Monthly Archives: October 2016

Gardening for the Birds!

Are you a bird lover?  Do you want to attract more birds to your yard without the hassle of re-filling a bird feeder with commercial bird seed?  Then plant more native plants into your landscapes.  The Audubon Society has a wonderful Plants for Birds tool that helps you choose native plants appropriate to our region (by zip code) and gives detail information about the characteristics of the native plants that are beneficial to birds and which categories of birds find each native plant species beneficial.

After you have your added native plants to your landscape, the fall season comes around and you might be tempted to "clean up" the yard - you know, rake leaves, trim back dried flower heads, etc.  But, to promote the habitat that birds want - one with plenty of food - leave those clean up gardening chores to the early days of spring when new sprouts are just beginning to peak out.  All that "dead stuff" is a harbor of habitat for nature's decomposers / recyclers:  ants, earthworms and other insects, who turn some of that dead plant material into compost on the spot as they hide out in the leaf litter.  All those insects are a prime time buffet of foods for birds, especially during the winter months.

Providing native plants attracts birds because the native plants provide habitat (nesting, roosting sites) and food (berries, seeds, nuts, etc.), but that is just part of the equation.  Another vital step to having more birds to enjoy out your windows includes avoiding ALL pesticide use.  Why?  Chemical pesticides are harmful to birds and also directly reduce their food supply, the insects.  Did you know that many species of song birds will eat seeds, berries and insects themselves, but when it comes to raising their babies, they will feed insects.  The birds are your natural pest control, so don't apply pesticides.  By letting the little critters exist without chemical pesticides, your landscape will re-establish a natural balance of different species benefiting other species, which means none get too out of control - Mother Nature knows best!  Finally, remember to provide a fresh water source in addition to your native plants.  It doesn't have to be a big fancy pond, as a simple bird bath with a water wiggler to keep water moving and deter mosquitos will be just fine as long as the bird bath is not too deep and the water is kept clean.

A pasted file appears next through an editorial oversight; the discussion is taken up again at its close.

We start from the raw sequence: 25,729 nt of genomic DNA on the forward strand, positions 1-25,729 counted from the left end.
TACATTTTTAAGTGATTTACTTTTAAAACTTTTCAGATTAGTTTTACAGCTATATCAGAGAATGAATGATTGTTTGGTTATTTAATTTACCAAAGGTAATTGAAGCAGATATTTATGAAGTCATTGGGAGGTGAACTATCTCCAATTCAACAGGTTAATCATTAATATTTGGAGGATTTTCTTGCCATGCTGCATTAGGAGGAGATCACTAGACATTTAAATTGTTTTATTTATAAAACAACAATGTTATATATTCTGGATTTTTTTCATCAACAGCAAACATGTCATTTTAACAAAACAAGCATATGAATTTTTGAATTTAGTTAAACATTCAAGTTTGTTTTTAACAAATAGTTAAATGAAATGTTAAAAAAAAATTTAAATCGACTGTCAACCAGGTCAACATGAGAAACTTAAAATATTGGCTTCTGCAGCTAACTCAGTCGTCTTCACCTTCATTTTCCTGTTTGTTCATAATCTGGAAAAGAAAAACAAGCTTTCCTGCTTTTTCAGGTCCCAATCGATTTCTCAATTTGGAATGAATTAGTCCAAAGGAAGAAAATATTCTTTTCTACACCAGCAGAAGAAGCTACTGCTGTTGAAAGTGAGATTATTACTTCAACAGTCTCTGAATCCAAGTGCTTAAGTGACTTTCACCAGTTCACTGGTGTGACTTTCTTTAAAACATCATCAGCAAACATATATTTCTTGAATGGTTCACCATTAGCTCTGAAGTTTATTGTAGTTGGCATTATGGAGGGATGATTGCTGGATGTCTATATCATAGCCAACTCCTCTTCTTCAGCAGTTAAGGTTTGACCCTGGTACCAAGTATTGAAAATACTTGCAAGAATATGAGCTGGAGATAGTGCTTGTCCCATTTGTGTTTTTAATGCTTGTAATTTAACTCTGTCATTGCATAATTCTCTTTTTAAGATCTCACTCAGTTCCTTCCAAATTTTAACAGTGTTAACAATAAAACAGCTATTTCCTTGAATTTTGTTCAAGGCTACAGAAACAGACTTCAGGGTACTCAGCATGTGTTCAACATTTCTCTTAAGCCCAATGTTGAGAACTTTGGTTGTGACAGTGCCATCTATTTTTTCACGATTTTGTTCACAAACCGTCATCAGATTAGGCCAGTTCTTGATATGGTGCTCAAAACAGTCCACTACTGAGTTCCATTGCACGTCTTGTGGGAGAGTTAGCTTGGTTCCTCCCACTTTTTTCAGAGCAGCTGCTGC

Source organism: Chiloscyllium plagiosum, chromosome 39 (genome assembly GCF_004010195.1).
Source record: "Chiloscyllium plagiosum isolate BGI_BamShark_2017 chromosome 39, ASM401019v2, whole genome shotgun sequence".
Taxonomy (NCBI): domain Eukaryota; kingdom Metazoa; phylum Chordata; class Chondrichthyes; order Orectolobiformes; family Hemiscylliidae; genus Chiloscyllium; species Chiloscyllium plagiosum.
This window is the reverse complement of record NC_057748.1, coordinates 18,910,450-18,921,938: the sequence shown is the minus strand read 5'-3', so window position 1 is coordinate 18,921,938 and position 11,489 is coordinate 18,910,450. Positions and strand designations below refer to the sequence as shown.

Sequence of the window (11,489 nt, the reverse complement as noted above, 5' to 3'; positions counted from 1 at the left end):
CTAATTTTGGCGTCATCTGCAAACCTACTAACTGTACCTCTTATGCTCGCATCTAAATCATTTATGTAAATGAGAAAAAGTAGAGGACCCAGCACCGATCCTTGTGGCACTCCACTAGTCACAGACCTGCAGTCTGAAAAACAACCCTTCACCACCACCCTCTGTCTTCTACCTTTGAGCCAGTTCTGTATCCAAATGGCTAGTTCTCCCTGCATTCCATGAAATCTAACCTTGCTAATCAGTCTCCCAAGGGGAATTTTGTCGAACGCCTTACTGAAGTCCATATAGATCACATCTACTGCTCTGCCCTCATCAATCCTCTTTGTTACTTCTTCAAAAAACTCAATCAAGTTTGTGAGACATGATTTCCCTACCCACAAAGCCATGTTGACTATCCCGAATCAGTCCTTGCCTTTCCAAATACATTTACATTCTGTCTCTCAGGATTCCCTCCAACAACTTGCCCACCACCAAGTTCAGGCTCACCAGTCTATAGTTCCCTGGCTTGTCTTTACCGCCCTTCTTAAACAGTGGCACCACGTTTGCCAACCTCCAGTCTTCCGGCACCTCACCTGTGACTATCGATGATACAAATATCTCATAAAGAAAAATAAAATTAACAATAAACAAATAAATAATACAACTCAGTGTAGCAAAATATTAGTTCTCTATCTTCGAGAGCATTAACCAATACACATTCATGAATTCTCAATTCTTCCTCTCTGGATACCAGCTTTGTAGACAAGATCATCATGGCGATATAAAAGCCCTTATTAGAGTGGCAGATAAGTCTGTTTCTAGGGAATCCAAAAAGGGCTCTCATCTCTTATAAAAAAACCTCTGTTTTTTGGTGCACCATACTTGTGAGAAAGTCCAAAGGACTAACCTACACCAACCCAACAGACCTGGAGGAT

Check out the Plants for Birds tool to add the best native plants to attract more beautiful birds to your yard since Native Plants = Healthy Habitats!

Hidden Beauty of Pollination

Gorgeous cinematography of pollinators in action!  Production by Louie Schwartzberg; Filmed March 2011 at TED2011

Get out and add native plants for pollinators in your landscape!  Fall is a wonderful time to plant!  The fall season is the preferred season to start many native wildflowers from seed, including bluebonnets and many other spring blooms!  It's also a great time to transplant from pots with milder temperatures and more frequent rains, native plants get busy getting their roots established during the mild weather.

Great Seed Bomb

Help restore native wildflowers along the Trinity Trails in Fort Worth in the 2nd annual Great Seed Bomb.  You CAN make a difference:  Donate $, donate native Texas wildflower seeds to make seed balls, help make seed balls, and or ride your bike (or walk) to throw out seed bombs!  Donate to the Event Here

The seed ball making event on Tuesday, October 25, the Fort Worth Zoo Education Center was a huge success!  Click here:  See how it's done

Bike Ride to toss out seed balls:  11/5/2016, 1-5pm   Tickets to Ride:  Register Here

VOLUNTEER:  If you can help at the information table to hand out the Recommended Native Plant List, tell people about our NPSOT - NC chapter, give our membership brochures, promote our new website and tell them about our events and activities, please contact Dawn Hancock to sign up.